Be prepared, and make sure your ideas are viable.
So you have a big small business idea? Something you’re passionate about, something you’ve always wanted to do and something you believe is viable? The only problem: You don’t have the money to make it happen.
That’s where community banks and loan officers come in. We’re here to help. Here are a few tips that can help you get the loan you need.
1. A Great Idea isn’t Always a Great Business Idea
The first thing to know about getting a small business loan is that having a great idea isn’t everything. There are hundreds of great ideas—fantastically creative, never-been-done-before ideas, even. Not all of them are business ideas that can work. Some are just great ideas.
Great small business ideas, on the other hand, are backed by solid plans that demonstrate viability. If you don’t have that, it’s a waste of your time to approach a bank looking to fund your idea.
2. Speak Your Business Plan
Your business plan should outline what you want to do and how you plan to do it. It should define whom you are marketing to, how you’re going to execute it/get it made and how you’re going to get paid, along with expected margins. There are many resources available to help you create your business plan, so do your homework before asking for a loan.
Then be prepared to talk about it face to face with a loan officer. Prepare for that meeting like it’s an interview—the loan officer will be looking at your plan as well as who you are as a person. Be yourself, and be prepared. Even if your plan is summarized perfectly in PowerPoint, if you can’t describe it in person, it’s difficult for a loan officer to say yes.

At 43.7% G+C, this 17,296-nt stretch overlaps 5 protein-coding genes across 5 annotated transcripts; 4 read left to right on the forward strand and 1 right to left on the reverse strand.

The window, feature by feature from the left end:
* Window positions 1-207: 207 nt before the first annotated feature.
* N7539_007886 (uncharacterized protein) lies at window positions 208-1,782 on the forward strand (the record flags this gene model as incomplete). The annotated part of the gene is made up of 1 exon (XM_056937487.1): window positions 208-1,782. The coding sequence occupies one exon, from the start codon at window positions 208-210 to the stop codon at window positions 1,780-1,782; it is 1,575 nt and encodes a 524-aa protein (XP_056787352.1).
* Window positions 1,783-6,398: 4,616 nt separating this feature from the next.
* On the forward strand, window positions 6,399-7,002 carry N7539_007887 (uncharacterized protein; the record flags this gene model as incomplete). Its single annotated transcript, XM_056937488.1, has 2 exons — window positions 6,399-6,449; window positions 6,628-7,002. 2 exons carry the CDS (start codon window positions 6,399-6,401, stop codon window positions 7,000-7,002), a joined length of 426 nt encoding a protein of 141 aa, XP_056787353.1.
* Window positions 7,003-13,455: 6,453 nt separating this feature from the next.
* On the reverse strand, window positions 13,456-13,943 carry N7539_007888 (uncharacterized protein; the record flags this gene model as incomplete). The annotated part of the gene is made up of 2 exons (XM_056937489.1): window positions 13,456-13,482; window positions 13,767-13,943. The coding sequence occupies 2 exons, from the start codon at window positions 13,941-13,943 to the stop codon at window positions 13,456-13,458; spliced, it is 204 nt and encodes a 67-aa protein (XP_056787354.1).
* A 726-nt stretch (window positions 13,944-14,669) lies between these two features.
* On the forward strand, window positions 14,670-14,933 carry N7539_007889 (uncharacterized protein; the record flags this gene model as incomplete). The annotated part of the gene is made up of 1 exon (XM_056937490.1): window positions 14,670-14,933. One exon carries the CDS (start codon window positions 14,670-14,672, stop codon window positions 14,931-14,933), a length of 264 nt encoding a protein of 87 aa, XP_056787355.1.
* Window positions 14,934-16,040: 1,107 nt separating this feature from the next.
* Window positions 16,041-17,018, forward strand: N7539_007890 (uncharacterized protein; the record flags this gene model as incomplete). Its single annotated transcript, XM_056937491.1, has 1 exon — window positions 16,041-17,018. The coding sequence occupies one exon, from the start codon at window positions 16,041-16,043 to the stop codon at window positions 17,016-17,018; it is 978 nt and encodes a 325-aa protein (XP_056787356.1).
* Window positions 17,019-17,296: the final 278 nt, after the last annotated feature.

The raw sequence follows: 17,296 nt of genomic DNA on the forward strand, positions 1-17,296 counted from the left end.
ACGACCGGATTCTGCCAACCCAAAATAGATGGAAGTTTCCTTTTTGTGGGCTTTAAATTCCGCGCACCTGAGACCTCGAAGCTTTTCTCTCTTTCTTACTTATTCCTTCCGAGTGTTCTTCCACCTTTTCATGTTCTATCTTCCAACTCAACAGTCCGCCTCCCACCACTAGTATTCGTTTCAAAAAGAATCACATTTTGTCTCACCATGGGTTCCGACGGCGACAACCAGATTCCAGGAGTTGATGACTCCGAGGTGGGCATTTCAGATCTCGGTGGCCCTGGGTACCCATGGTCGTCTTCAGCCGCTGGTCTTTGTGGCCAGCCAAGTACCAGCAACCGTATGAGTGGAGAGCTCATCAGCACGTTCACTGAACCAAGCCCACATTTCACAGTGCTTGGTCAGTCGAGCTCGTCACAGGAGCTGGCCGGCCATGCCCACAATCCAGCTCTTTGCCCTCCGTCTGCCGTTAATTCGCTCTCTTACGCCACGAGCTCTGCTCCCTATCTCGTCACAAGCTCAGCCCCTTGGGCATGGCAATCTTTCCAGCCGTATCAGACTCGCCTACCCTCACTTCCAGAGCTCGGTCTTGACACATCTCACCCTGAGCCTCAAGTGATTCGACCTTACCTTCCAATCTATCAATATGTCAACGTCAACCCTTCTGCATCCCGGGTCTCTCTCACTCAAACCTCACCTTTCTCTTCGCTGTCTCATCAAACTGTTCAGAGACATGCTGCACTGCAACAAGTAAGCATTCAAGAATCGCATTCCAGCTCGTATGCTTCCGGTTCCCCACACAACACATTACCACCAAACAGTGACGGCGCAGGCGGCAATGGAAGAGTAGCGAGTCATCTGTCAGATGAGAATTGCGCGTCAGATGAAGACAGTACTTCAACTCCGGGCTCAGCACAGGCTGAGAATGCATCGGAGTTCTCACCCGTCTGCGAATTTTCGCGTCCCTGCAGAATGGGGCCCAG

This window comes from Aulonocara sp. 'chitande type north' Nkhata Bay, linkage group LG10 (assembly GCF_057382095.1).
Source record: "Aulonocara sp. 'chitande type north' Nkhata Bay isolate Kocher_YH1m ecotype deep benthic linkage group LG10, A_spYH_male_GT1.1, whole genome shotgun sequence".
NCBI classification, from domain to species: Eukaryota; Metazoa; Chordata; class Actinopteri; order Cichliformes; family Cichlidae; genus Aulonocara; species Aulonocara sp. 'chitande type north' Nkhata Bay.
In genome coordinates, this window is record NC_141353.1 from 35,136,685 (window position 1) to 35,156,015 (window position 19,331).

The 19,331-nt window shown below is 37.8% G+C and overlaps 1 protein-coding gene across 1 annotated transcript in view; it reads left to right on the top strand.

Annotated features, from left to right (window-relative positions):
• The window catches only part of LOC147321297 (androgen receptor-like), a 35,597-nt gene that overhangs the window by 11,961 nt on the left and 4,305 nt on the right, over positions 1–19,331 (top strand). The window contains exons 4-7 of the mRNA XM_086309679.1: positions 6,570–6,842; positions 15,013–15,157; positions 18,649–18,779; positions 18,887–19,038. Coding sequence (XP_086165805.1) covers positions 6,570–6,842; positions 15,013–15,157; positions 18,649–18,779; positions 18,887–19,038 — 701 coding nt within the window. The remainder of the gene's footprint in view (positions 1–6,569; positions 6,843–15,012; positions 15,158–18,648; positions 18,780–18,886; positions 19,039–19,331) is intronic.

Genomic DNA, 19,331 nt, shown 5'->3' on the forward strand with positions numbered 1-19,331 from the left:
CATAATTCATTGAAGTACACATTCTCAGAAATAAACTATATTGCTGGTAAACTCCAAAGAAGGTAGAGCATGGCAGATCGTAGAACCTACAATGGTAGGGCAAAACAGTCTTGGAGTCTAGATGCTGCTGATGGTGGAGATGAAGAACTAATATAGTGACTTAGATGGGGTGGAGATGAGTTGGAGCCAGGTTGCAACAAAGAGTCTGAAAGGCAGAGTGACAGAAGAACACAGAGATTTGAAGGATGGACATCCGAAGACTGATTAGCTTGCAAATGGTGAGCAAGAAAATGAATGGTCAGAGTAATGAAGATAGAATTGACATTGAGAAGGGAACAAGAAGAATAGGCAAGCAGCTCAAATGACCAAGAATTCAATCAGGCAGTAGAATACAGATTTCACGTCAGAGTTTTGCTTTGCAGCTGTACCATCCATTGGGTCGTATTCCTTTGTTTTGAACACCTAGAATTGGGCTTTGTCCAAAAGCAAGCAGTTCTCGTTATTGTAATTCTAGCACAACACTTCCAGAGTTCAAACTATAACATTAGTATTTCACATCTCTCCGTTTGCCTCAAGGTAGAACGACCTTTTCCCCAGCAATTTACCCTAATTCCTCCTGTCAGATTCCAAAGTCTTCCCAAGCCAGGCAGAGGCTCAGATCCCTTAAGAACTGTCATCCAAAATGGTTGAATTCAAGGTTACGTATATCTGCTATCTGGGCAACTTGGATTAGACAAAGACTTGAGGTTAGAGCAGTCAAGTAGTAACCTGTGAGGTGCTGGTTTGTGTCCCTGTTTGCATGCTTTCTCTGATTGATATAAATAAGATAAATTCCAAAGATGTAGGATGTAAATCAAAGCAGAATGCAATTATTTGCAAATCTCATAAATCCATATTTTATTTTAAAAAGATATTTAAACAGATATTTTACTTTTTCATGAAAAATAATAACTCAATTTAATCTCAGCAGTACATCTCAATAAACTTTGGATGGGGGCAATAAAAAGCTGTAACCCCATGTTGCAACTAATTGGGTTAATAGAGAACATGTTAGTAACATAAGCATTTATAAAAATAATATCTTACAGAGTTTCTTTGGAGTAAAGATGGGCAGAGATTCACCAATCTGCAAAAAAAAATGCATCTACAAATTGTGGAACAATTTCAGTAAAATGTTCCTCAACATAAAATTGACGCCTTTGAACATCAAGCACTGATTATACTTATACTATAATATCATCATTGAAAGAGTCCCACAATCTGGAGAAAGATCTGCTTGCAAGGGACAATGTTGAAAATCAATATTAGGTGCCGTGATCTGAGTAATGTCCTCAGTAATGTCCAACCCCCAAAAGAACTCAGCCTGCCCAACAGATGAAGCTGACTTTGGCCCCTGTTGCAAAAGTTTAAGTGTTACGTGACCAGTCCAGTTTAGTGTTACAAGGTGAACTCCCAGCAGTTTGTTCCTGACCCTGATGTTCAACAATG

3. Honesty and Integrity Matter
Bank officers need to know they can trust you before they approve your loan. They’ll ask about your personal and business credit, your existing financials and your collateral, which will be needed to secure the loan.
Sometimes people have valid circumstances that may have damaged their credit. Just be honest. The quickest way to ax the deal is not telling the truth. A bank will pull your credit, financials and more before authorizing a loan.
4. Find the Right Bank and Banker for You
When deciding which bank to approach for your loan, use your network in the small business community for referrals. Find out what other entrepreneurs think. Then, when you meet with a bank (or more than one), also ask to meet with more than one loan officer. It’ll give you a better sense of the bank as a whole. One officer, for example, may know more about a specific aspect of your business while another is more familiar with your industry.
5. Small Business is Going Strong
While the economy isn’t where it was pre-2008, there is cautious optimism, especially for small businesses that are thriving in the new normal. Why? Small businesses are quicker to adapt. They do more with less and are often more innovative by their very nature. In a way, there’s never been a better time to be a small business entrepreneur.
So get your ideas out there. Make a plan that’s viable, find your community bank lender and make it happen.